Starbucks, Income Disparity and People of Color

As I browse through my FB page, I get to see the different views and opinions of different people from around the world.  As my Facebook page is a pretty strong reflection of me, most of the people that are my “friends” have something in common with me.  But sometimes my friends have friends who comment on things that make me scratch my head in wonder.

One big thing that I wonder about is the why and the how of the income disparity in America.  It still astounds me that people haven’t become more aware of the fact that there are companies here which are simply robbing the American public blind and we allow it to continue unchecked.  Seemingly unquestioned.

I mean, sure there’s the crackpots like me who posts memes and write blogs railing about the inequities of life.

But who really listens to someone like me anyway?

Have we gotten so far gone in this world that we do not see the value of labor?  I know we were founded on the concept of slave labor, but at some point in time, we have to realize that this is an unfair and unjust system.  The system works better when the resources are distributed fairly.  And the system works better when we value the worker and their labor and not say things like a worker has “no desirable skills”?

I read that on a post and it floored me.  It was in reference to Starbucks baristas.  “No desirable skills.”  So in the eyes of this person and those that think like this person, that young lady or gentleman who serves you that morning coffee with a smile and sends you on your day with a feeling of good will, has no desirable skills.  Being friendly and kind is not a desirable skill?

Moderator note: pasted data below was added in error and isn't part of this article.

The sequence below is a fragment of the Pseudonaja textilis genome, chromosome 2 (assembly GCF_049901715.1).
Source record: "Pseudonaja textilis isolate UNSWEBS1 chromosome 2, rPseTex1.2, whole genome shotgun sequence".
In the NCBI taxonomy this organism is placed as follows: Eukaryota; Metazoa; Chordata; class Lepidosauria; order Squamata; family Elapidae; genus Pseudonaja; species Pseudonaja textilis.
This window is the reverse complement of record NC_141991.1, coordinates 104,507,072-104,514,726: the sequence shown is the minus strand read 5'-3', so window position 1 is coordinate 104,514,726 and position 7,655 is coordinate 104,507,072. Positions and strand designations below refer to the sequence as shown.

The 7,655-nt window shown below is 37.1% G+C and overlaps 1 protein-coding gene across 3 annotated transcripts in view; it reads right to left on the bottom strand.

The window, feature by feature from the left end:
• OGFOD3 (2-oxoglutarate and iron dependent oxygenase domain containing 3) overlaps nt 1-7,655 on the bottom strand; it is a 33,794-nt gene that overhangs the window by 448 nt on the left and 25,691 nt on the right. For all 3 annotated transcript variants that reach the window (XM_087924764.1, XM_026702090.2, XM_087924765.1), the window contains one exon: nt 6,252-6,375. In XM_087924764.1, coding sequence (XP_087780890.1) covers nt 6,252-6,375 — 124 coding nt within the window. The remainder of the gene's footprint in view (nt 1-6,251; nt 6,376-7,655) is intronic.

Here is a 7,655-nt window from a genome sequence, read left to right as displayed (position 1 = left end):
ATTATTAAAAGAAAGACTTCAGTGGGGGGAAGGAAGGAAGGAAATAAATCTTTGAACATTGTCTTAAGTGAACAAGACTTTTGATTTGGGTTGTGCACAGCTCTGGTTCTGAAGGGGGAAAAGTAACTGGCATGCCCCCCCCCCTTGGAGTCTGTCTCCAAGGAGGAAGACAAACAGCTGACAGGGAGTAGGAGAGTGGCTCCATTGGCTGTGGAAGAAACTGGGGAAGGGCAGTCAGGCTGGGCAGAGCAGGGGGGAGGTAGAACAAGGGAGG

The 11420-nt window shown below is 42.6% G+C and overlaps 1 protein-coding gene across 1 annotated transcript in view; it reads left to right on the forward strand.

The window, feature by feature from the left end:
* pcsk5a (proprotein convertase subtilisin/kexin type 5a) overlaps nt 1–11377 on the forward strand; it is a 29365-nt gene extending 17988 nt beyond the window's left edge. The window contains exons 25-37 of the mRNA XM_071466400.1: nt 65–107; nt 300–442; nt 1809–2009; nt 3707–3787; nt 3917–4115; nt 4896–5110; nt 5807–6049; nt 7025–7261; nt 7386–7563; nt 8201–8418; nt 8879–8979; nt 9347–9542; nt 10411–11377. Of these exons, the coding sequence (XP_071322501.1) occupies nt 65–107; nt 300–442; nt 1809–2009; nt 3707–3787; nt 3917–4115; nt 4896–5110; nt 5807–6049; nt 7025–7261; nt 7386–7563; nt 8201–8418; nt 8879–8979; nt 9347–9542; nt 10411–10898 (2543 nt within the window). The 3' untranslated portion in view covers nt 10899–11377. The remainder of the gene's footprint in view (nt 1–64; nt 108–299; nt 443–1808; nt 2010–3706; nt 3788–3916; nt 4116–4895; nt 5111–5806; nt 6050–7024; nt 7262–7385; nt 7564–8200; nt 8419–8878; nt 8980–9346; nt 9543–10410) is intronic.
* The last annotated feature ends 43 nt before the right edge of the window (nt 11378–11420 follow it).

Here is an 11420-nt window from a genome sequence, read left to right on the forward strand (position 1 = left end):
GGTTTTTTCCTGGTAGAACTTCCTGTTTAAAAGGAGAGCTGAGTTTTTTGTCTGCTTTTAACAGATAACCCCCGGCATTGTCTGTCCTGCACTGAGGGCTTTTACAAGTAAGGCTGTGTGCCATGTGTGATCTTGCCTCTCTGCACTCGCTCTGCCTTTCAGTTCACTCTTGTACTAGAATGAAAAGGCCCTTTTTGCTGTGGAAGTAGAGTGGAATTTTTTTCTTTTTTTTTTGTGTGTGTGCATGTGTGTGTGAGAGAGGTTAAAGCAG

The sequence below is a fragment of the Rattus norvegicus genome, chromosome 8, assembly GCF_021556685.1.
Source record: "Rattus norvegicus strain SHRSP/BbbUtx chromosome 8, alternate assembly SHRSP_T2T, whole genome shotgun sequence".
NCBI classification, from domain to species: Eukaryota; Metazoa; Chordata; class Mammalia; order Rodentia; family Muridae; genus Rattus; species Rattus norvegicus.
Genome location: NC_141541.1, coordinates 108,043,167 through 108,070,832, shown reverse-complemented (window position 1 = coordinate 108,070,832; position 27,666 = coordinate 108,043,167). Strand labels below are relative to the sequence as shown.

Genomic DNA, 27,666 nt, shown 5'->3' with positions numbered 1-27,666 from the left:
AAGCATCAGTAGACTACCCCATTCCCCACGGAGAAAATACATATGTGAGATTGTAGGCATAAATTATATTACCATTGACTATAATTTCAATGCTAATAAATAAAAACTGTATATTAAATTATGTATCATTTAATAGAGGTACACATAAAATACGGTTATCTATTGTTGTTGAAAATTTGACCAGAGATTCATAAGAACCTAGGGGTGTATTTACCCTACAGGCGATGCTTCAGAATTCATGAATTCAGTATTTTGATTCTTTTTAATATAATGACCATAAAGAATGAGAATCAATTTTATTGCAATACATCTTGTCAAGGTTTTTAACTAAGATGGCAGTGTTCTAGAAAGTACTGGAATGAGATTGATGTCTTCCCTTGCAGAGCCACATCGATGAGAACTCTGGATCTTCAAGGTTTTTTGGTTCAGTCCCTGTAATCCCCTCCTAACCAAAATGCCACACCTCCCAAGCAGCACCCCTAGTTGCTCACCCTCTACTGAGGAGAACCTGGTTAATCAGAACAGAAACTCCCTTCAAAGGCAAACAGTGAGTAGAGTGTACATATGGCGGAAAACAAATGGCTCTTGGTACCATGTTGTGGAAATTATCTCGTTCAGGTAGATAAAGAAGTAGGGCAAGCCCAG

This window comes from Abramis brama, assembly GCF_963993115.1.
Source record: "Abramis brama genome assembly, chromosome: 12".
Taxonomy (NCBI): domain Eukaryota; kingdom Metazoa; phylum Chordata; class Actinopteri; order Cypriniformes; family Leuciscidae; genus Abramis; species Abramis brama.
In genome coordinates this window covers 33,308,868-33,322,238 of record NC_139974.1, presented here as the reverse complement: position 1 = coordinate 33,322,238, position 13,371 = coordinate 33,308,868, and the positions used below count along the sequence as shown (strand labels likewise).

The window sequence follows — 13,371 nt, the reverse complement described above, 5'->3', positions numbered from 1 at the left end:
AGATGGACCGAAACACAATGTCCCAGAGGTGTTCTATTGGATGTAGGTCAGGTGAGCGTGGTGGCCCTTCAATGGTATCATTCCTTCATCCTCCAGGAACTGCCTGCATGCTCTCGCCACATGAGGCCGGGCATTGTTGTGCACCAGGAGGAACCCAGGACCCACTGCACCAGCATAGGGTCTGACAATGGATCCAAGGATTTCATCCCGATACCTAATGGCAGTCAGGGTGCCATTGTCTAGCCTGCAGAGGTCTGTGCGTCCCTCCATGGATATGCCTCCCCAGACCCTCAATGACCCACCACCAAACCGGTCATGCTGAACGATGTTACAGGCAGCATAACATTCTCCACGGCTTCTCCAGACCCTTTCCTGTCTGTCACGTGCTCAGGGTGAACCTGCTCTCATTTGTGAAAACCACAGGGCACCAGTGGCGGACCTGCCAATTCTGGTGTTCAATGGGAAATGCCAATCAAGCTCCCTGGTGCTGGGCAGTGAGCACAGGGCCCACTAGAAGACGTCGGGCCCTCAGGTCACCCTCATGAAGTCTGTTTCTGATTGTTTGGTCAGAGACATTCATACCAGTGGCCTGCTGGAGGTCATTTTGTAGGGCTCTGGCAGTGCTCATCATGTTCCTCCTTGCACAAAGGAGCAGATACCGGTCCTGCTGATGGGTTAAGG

I am wondering why any food service workers would get labelled as having “no desirable skills”? Do you really want just anybody handling your food? Do you?

To me, we need to start having conversations about how we are labeling work. Work is work. Doing a good job and fulfilling a place is society has value and no one should have to struggle to pay bills if they work full time. I don’t care if it is “low skill” – not everyone is “cut out” to do it.

Some highly educated people absolutely cannot work on a factory floor.  The pressure of the assembly line gets to them and they cannot do the work.  But they get paid a wage over 100x that of the man on the floor.

Some lawyers cannot take their car apart and put it back together. Yet they get paid $750 an hour whereas a mechanic gets paid $15/hour. Is that fairly skewed to compensate for education? My argument is that the CEO is getting paid way more than his education and skills should be compensating him.

IMHO, 25% higher than the highest paid employee is a perfectly fine CEO compensation when bonuses and perks are added into the package, not the obscene disparity that exists currently.

And why does the government have to jump in and help these employees live? I am not understanding how businesses can post “profits” and pay shareholders while simultaneously sending their employees to get food stamps, child care assistance, housing assistance and the like. (Let’s not talk about the corporate subsidies that they are getting on the front end for employing people from welfare) That is corporate welfare, plain and simple.